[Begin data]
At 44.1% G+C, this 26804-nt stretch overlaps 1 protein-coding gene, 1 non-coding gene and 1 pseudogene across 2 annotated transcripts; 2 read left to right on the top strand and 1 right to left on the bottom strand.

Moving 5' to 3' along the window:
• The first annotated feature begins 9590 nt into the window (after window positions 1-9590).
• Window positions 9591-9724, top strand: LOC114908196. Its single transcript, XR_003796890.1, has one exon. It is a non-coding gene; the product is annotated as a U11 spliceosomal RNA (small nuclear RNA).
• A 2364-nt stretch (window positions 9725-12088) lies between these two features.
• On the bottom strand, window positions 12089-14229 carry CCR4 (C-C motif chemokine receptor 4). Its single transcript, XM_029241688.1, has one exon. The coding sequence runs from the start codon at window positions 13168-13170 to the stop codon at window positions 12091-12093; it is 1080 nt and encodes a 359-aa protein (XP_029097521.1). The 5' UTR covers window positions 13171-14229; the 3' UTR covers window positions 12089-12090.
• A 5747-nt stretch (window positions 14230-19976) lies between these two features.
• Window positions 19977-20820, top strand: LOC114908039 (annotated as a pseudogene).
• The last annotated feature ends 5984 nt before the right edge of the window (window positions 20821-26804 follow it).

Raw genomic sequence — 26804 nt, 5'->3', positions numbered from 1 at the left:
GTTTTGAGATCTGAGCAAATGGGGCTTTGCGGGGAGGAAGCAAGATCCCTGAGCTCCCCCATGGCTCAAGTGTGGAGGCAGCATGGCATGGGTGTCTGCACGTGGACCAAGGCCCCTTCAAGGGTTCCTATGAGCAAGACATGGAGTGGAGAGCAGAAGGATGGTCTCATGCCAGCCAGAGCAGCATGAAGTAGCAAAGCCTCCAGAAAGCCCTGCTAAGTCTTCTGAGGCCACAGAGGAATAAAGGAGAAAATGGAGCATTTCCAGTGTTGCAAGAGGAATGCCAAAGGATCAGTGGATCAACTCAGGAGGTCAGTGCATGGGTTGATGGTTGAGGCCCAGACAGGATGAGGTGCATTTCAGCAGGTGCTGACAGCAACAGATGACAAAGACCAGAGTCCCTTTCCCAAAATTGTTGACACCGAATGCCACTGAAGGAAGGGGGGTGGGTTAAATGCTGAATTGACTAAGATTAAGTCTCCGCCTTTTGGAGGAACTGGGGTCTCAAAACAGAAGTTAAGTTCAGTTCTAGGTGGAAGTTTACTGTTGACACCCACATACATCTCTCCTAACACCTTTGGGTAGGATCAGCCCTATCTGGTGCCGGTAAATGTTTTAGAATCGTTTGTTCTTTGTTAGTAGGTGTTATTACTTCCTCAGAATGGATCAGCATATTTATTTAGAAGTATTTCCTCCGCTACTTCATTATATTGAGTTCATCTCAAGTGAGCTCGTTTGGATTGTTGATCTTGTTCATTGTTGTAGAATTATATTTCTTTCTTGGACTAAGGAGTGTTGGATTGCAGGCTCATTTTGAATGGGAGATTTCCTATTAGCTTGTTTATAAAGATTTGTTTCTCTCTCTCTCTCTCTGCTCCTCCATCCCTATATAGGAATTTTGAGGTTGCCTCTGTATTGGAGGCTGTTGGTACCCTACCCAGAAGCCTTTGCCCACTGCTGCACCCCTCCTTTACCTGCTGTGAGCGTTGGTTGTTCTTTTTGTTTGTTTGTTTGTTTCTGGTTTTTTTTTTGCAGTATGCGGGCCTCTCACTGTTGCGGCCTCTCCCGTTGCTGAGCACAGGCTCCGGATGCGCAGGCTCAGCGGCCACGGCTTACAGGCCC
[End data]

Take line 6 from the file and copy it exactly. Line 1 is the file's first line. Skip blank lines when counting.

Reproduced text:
• On the bottom strand, window positions 12089-14229 carry CCR4 (C-C motif chemokine receptor 4). Its single transcript, XM_029241688.1, has one exon. The coding sequence runs from the start codon at window positions 13168-13170 to the stop codon at window positions 12091-12093; it is 1080 nt and encodes a 359-aa protein (XP_029097521.1). The 5' UTR covers window positions 13171-14229; the 3' UTR covers window positions 12089-12090.